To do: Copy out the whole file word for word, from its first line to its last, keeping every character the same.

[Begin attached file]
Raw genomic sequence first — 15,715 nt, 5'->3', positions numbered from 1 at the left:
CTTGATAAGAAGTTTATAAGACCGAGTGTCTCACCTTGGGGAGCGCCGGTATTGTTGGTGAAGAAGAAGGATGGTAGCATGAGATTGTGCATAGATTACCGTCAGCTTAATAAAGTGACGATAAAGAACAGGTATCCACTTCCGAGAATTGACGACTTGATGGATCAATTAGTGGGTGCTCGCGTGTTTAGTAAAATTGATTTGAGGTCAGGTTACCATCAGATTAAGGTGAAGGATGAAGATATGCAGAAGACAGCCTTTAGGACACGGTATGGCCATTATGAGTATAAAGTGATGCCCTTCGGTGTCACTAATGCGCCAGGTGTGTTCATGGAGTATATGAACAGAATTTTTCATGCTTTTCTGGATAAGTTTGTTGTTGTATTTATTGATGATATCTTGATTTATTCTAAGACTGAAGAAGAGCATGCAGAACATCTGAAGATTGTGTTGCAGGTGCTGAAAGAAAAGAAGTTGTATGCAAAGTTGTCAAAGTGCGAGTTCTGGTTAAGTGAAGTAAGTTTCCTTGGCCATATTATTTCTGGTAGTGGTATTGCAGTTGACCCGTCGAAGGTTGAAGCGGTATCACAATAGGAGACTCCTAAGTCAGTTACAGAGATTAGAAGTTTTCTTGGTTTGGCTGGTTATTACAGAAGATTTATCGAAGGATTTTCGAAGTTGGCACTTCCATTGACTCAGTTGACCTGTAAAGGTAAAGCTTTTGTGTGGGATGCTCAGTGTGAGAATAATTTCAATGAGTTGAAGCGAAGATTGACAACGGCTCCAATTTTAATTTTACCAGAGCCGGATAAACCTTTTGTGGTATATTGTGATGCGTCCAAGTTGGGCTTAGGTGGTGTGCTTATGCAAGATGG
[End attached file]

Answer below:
Raw genomic sequence first — 15,715 nt, 5'->3', positions numbered from 1 at the left:
CTTGATAAGAAGTTTATAAGACCGAGTGTCTCACCTTGGGGAGCGCCGGTATTGTTGGTGAAGAAGAAGGATGGTAGCATGAGATTGTGCATAGATTACCGTCAGCTTAATAAAGTGACGATAAAGAACAGGTATCCACTTCCGAGAATTGACGACTTGATGGATCAATTAGTGGGTGCTCGCGTGTTTAGTAAAATTGATTTGAGGTCAGGTTACCATCAGATTAAGGTGAAGGATGAAGATATGCAGAAGACAGCCTTTAGGACACGGTATGGCCATTATGAGTATAAAGTGATGCCCTTCGGTGTCACTAATGCGCCAGGTGTGTTCATGGAGTATATGAACAGAATTTTTCATGCTTTTCTGGATAAGTTTGTTGTTGTATTTATTGATGATATCTTGATTTATTCTAAGACTGAAGAAGAGCATGCAGAACATCTGAAGATTGTGTTGCAGGTGCTGAAAGAAAAGAAGTTGTATGCAAAGTTGTCAAAGTGCGAGTTCTGGTTAAGTGAAGTAAGTTTCCTTGGCCATATTATTTCTGGTAGTGGTATTGCAGTTGACCCGTCGAAGGTTGAAGCGGTATCACAATAGGAGACTCCTAAGTCAGTTACAGAGATTAGAAGTTTTCTTGGTTTGGCTGGTTATTACAGAAGATTTATCGAAGGATTTTCGAAGTTGGCACTTCCATTGACTCAGTTGACCTGTAAAGGTAAAGCTTTTGTGTGGGATGCTCAGTGTGAGAATAATTTCAATGAGTTGAAGCGAAGATTGACAACGGCTCCAATTTTAATTTTACCAGAGCCGGATAAACCTTTTGTGGTATATTGTGATGCGTCCAAGTTGGGCTTAGGTGGTGTGCTTATGCAAGATGG